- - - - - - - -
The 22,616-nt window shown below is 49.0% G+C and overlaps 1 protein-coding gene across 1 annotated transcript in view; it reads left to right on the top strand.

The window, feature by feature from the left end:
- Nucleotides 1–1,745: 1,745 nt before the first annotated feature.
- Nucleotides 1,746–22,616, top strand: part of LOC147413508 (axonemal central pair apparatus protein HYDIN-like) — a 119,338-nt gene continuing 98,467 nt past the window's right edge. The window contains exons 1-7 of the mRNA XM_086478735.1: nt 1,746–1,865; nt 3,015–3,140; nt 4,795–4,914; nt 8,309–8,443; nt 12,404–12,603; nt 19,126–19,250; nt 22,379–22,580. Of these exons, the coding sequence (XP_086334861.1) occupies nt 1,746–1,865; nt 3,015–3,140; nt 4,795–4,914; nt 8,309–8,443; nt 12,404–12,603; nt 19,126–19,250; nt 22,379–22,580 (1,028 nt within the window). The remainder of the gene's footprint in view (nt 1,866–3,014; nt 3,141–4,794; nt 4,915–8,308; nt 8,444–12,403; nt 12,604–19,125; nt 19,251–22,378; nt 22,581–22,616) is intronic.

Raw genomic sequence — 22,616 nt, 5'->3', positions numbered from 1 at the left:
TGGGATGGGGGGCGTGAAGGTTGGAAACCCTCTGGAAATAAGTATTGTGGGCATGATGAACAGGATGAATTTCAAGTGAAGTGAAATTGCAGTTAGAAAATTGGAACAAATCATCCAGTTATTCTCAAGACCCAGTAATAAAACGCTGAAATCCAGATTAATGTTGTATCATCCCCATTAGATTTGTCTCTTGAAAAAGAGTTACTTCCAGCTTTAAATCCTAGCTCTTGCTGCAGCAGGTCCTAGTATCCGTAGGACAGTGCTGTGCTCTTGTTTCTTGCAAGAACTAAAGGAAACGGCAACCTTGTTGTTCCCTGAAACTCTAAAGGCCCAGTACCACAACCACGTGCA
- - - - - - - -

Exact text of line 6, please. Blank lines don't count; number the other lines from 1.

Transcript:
TGGGATGGGGGGCGTGAAGGTTGGAAACCCTCTGGAAATAAGTATTGTGGGCATGATGAACAGGATGAATTTCAAGTGAAGTGAAATTGCAGTTAGAAAATTGGAACAAATCATCCAGTTATTCTCAAGACCCAGTAATAAAACGCTGAAATCCAGATTAATGTTGTATCATCCCCATTAGATTTGTCTCTTGAAAAAGAGTTACTTCCAGCTTTAAATCCTAGCTCTTGCTGCAGCAGGTCCTAGTATCCGTAGGACAGTGCTGTGCTCTTGTTTCTTGCAAGAACTAAAGGAAACGGCAACCTTGTTGTTCCCTGAAACTCTAAAGGCCCAGTACCACAACCACGTGCA